During the two-day G20 Summit held in New Delhi, the United States, India, Saudi Arabia, the United Arab Emirates, France, Germany, Italy, and the European Union announced a Memorandum of Understanding (MoU) committing to work together to develop a new India-Middle East-Europe Economic Corridor.
A new debate has surfaced since the announcement, that the new corridor connecting Asia-Middle-East-Europe, aimed to target the well-established China-Pakistan Economic Corridor (CPEC)—a multibillion-dollar project— part of the larger Belt and Road Initiative (BRI).
China, CPEC, and BRI
China-Pakistan Economic Corridor (CPEC) was launched in 2008 connecting China and Pakistan through railways, telecom, and technology infrastructure along with Special Economic Zones (SEZs), from Kashgar to Gwadar port city, to boost economic activity. Both countries are aggressively taking the CPEC to new heights as CPEC is one of the most innovative and strategically important projects in recent decades.
President of China Xi Jinping termed the CPEC as friendship between China and Pakistan is based on trust and mutual support, and we have been devoted friends through both good and hard times. Our friendship is a pacesetter for amicable relations between countries. XI said: “To build a China-Pakistan community of shared destiny is a strategic decision made by our two governments and peoples. Let us work together to create an even brighter future for China and Pakistan.”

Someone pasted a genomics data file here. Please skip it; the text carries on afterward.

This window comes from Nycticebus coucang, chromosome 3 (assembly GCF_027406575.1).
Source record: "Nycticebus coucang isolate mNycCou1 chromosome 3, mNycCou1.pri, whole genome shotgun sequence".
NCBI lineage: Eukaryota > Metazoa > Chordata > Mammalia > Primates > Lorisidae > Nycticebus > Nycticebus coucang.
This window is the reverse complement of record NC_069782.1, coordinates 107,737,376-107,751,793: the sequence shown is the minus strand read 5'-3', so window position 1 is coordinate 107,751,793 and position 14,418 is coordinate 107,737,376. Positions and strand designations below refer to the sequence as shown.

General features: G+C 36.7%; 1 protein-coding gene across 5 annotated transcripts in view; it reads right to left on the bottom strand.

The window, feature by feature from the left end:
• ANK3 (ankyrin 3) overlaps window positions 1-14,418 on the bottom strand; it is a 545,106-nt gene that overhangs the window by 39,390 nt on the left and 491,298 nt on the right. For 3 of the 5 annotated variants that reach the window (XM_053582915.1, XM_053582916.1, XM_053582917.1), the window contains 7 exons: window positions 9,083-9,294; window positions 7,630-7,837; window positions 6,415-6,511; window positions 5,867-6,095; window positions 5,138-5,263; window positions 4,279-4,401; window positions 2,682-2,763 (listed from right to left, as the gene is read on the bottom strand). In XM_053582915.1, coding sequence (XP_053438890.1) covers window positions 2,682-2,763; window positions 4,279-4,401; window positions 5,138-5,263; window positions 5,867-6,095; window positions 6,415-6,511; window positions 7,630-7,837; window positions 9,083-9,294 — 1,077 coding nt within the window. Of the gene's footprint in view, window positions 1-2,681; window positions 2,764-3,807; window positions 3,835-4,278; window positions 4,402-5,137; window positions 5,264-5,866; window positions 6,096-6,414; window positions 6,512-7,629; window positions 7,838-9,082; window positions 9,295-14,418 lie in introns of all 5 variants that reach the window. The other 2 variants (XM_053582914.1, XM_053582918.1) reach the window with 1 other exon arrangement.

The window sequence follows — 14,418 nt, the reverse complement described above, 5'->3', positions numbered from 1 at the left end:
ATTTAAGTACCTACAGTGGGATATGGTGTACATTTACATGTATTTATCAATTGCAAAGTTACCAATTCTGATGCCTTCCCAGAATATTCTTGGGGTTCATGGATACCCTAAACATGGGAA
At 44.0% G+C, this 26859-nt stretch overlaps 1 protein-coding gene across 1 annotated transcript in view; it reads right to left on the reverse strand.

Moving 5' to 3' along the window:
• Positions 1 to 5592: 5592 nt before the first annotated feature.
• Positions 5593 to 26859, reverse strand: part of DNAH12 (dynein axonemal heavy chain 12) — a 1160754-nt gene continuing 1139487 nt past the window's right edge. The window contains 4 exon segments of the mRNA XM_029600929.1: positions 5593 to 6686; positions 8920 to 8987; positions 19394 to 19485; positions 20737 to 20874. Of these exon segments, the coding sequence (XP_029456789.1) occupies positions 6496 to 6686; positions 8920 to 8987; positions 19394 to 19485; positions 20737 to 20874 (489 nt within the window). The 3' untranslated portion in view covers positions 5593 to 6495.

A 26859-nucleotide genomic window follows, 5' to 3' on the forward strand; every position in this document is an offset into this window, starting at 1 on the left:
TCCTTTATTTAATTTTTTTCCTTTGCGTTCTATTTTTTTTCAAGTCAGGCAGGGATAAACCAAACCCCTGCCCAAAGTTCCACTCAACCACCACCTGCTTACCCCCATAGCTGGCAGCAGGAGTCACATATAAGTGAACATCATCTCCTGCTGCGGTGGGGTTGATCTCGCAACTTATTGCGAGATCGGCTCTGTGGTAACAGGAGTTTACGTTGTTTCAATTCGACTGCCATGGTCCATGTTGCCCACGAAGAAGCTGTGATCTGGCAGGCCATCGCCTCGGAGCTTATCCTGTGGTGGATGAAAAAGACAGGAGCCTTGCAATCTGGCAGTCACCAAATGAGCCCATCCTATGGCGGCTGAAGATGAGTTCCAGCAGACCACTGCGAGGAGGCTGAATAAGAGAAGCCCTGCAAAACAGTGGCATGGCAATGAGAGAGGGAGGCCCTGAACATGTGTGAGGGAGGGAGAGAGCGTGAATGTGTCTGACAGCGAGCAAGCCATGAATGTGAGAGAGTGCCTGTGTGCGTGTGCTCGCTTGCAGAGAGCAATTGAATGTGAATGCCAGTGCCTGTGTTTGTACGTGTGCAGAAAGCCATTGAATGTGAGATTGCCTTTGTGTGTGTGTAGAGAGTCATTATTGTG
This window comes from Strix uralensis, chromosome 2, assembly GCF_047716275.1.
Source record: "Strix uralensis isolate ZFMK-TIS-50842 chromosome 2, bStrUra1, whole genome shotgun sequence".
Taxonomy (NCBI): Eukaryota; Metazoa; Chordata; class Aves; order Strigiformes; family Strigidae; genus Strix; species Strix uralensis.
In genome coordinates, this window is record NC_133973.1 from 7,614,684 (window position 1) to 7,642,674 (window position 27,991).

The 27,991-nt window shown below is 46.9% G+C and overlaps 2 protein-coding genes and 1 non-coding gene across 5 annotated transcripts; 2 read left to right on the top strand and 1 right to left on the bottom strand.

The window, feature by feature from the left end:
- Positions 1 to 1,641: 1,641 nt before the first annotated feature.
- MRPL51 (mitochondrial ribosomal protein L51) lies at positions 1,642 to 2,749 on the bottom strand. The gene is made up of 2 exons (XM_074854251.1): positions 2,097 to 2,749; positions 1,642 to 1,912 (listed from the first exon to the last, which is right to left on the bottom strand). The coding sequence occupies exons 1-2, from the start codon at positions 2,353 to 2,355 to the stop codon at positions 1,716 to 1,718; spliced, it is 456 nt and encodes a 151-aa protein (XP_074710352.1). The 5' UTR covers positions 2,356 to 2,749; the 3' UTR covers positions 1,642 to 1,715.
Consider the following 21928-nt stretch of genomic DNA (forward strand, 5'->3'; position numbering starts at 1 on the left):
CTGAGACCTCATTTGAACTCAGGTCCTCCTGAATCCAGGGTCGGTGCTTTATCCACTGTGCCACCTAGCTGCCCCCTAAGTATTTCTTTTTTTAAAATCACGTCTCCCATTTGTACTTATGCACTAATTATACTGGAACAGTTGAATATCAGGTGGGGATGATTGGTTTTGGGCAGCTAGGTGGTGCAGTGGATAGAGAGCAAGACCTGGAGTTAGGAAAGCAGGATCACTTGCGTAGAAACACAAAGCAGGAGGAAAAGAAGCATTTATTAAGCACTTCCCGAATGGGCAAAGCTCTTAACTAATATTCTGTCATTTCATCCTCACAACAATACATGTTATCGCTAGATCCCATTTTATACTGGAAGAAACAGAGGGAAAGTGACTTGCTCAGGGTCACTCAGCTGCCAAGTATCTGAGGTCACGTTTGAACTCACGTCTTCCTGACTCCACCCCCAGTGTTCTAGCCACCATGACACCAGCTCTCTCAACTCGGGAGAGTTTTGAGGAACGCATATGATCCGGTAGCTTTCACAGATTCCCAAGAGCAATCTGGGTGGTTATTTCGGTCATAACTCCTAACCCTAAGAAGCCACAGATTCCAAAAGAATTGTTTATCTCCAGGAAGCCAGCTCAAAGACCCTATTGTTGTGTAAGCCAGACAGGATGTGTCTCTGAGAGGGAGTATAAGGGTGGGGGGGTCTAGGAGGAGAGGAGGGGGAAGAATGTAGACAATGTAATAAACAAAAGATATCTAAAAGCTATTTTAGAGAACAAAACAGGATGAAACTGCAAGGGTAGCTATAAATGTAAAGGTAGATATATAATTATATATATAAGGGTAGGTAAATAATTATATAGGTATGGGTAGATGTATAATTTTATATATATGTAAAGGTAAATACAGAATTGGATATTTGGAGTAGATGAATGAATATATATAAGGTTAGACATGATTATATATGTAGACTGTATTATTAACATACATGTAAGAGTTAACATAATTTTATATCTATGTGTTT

Why New Corridor?
As per the statement issued by the White House, the new corridor was announced at the G20 Leaders’ event on the Partnership for Global Infrastructure and Investment.
The statement termed the corridor a ‘landmark’, expected to stimulate economic development through enhanced connectivity and economic integration across two continents, ‘unlocking’ sustainable and inclusive economic growth.
What is the India-Middle East-Europe Economic Corridor?
India-Middle East-Europe Economic Corridor aims to usher in a new era of connectivity with a railway, linked through ports connecting Europe, the Middle East, and Asia.
The United States and its allies intend to link both continents to commercial hubs and facilitate the development and export of clean energy; lay undersea cables and link energy grids and telecommunication lines to expand reliable access to electricity; enable innovation of advanced clean energy technology; and connect communities to secure and stable Internet.
India-Middle East-Europe Economic Corridor Countries
Saudi Arabia, France, European Union, Germany, India, Italy. United Arab Emirates and United States.